The English translation for Gyokuro is Jade Dew, which is a reference to its gemstone-like color and naturally sweet flavor. Gyokuro is grown from the tea varietal known as Yabukita, which is a small leaf, sweet tea that is used in many of Japan's highest quality green teas. Gyokuro is made only with the earliest leaf buds of the spring harvest. The tea is grown under shade cover (using reed or straw screens) for 20 days before harvesting begins. Growing the tea in diffuse sunlight reduces photosynthesis in the young leaf buds. As a result, the tea plant produces more chlorophyll, which changes the proportions of the sugars, amino acids, caffeine and flavanols that contribute to the color, aroma and taste. Less exposure to sunlight results in a mild and sweet flavor and less astringency.
History and Culture
Okabe Town is located north west of Shizuoka Town. The alpine river called Asahina River runs through the town, and both sides are surrounded by very steep mountains. The Asahina District which is located at the north of Okabe Town has hilly lands, and thanks to the typical mountain weather, it is suitable for producing good quality tea. Tea is produced here since the Muromachi Era. Gyokuro was invented in 1835. In old days, Gyokuro tea garden was covered by the bundles rice straw. Nowadays, Asahina (Shizuoka), Uji (Kyoto) and Yame (Fukuoka) are three major Gyokuro manufacturing areas in Japan. Around 30 days in advance before plucking the leaves, Gyokuro tea garden is covered. The penetration rate of sunshine in the beginning of 7-10 days is 65-70%, and from then onwards the penetration rate is 97-98%.
The theanine, which is a kind of amino acid, is produced from the root and is transferred to the stem and leaves. Theanine is the substance contributing to the umami and sweet taste in green tea. Green tea which contains higher percentage of theanine gives a amino acid taste which is called Umami in Japanese and nowadays also in English. On the contrary, tea leaves which contain a higher proportion of polyphenol such as catechin gives a bitter taste. When tea leaves are exposed to sufficient sunshine, theanine is degraded and converted into catechin. Therefore, blocking out the sunshine will inhibit the biosynthesis of catechin and theanine is proportionally increased. In other words, the typical taste of Gyokuro is made by blocking out the sunshine from the tea leaves. During this process, the tea leaves get steamed, which in turn produces a substance called dimethylsulphite that gives typical seaweed flavor. The brewed Gyokuro leaves are very deep green in color compared with Sencha which is yellowish green in color. When the tea garden is covered and no sufficient sunshine reaches the tea leaves, it will rise to the surface of the tea leaves and produce more of chlorophyll, the green pigment in tea leaves, in order to carry out photosynthesis. This is the reason why the color of Gyokuro is a deep green shade.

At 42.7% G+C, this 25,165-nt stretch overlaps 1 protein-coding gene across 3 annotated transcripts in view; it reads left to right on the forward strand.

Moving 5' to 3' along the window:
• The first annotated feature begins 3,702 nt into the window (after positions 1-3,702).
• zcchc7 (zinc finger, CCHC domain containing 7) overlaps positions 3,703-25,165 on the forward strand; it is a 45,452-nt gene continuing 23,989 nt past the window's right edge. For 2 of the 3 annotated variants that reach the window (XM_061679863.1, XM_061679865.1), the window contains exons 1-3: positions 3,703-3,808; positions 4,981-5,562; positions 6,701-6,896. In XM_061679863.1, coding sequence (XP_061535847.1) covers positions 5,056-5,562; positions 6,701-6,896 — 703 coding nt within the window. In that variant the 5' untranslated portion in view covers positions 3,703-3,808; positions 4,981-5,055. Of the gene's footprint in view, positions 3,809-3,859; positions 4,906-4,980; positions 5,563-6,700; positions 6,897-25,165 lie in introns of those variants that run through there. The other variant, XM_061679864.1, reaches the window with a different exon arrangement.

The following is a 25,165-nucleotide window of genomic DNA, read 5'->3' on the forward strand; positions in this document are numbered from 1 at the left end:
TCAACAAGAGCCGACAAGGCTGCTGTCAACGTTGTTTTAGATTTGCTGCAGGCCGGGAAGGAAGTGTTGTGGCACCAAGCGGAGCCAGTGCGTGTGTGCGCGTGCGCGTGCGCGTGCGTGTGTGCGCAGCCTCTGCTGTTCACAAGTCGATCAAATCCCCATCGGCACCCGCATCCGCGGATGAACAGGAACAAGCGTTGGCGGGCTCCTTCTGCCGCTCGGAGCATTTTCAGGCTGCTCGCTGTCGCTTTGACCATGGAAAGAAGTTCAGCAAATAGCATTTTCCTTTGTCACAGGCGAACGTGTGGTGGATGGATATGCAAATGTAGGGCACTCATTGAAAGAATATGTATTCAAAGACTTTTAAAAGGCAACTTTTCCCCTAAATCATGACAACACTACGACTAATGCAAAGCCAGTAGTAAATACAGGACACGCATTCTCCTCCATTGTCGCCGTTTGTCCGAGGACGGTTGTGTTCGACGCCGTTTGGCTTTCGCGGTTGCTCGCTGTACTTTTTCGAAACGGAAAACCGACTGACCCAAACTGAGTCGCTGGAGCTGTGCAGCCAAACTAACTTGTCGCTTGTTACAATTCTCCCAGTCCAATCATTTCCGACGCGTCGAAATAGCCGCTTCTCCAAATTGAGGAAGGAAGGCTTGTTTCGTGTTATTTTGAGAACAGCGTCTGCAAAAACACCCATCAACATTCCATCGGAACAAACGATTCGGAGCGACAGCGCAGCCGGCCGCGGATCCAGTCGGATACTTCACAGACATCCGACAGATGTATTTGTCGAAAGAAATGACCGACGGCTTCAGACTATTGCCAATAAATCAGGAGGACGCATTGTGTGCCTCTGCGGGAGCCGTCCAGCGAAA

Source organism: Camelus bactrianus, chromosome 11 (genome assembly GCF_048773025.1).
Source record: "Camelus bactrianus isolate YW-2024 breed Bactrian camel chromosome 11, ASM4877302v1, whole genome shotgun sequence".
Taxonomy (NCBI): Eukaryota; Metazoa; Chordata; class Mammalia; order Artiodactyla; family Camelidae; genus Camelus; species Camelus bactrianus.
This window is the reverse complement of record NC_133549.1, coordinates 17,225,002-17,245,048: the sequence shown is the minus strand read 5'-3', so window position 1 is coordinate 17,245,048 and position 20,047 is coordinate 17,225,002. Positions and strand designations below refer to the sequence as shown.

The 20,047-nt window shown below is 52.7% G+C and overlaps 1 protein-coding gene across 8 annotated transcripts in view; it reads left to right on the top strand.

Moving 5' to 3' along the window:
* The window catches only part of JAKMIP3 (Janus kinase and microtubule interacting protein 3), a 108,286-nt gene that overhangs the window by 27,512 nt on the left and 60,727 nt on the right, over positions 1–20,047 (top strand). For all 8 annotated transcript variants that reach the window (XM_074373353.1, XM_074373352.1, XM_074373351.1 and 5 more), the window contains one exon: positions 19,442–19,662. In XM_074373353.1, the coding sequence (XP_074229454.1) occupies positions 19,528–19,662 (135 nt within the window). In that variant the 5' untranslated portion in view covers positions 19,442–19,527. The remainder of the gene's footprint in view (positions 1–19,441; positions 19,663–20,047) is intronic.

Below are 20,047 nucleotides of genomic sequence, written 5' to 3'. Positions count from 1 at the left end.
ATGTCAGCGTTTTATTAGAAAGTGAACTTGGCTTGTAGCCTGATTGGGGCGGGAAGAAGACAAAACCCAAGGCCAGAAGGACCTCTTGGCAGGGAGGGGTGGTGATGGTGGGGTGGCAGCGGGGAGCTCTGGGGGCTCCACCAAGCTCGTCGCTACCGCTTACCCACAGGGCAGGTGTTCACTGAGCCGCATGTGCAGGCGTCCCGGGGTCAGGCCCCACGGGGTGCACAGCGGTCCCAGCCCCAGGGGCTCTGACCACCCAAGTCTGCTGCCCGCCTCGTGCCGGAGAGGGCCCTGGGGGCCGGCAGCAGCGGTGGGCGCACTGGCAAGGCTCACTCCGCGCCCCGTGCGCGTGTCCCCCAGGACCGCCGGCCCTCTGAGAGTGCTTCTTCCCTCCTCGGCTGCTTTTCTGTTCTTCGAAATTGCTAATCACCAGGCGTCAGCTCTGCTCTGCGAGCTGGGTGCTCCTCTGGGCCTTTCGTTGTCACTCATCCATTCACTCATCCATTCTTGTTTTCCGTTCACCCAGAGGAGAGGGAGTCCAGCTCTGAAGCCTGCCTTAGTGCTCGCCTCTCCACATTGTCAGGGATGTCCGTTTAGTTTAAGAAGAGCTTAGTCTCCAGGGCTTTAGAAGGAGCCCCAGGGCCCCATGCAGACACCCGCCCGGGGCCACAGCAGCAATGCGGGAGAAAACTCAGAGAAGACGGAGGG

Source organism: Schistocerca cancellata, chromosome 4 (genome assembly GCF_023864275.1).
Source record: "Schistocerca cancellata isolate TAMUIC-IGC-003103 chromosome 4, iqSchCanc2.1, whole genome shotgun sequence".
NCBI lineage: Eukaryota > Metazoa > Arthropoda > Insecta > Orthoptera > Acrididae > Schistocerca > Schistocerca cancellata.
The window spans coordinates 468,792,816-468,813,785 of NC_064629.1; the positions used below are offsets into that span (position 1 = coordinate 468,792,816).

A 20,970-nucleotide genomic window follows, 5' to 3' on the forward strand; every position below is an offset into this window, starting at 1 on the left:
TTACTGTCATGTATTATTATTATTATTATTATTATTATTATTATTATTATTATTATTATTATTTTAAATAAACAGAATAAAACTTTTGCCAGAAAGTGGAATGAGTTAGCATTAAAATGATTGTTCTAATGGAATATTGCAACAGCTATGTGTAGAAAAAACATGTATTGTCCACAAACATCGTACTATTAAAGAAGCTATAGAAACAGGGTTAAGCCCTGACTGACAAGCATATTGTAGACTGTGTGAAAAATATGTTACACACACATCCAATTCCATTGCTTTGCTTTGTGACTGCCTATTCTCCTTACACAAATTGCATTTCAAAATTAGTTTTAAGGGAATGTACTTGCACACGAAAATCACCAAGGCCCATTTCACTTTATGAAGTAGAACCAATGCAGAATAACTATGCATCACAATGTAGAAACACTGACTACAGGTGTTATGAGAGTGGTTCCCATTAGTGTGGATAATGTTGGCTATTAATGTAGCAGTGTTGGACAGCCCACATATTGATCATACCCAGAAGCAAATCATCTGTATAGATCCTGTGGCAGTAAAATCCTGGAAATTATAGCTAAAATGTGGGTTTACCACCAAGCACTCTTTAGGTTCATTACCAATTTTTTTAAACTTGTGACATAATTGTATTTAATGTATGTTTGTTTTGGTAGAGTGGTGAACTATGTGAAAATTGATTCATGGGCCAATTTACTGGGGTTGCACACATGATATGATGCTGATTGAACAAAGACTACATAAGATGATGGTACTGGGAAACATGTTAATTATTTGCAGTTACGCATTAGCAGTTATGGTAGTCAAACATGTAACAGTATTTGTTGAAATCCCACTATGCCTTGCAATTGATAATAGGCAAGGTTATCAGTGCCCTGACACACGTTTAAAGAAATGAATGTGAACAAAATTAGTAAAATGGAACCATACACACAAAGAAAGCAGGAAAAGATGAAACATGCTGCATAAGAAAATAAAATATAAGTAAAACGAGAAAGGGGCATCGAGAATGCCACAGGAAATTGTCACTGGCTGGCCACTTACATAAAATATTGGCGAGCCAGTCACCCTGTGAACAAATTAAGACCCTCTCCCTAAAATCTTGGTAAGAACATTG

◆ Origin: Yame, Fukuoka, Giappone.
◆ Tasting & Appearance: Gyokuro has a noble mellow and sweet taste: once drink, you find its flavor amazingly long lasting and taste lingers on your throat for a long time. You feel a kind of sweetness that stays very long in your throat.
◆ Notes & Well Being: Gyokuro, like all green teas, is an unfermented tea containing a variety of natural compounds, including flavonoids, polyphenols and proanthocyanidins. Some of these chemicals are potent antioxidants that destroy free radicals, metabolic byproducts or environmental toxins that may damage cellular membranes. Free radicals contribute to aging and numerous health problems such as heart disease. Practitioners of traditional Asian medicine use gyokuro to treat many ailments, including heart problems, diabetes and digestive disorders. Modern research indicates that gyokuro has significant health benefits.
Dose of tea
1 Tsp. for 6oz Cup
160°F - 170°F
2 - 3 Minutes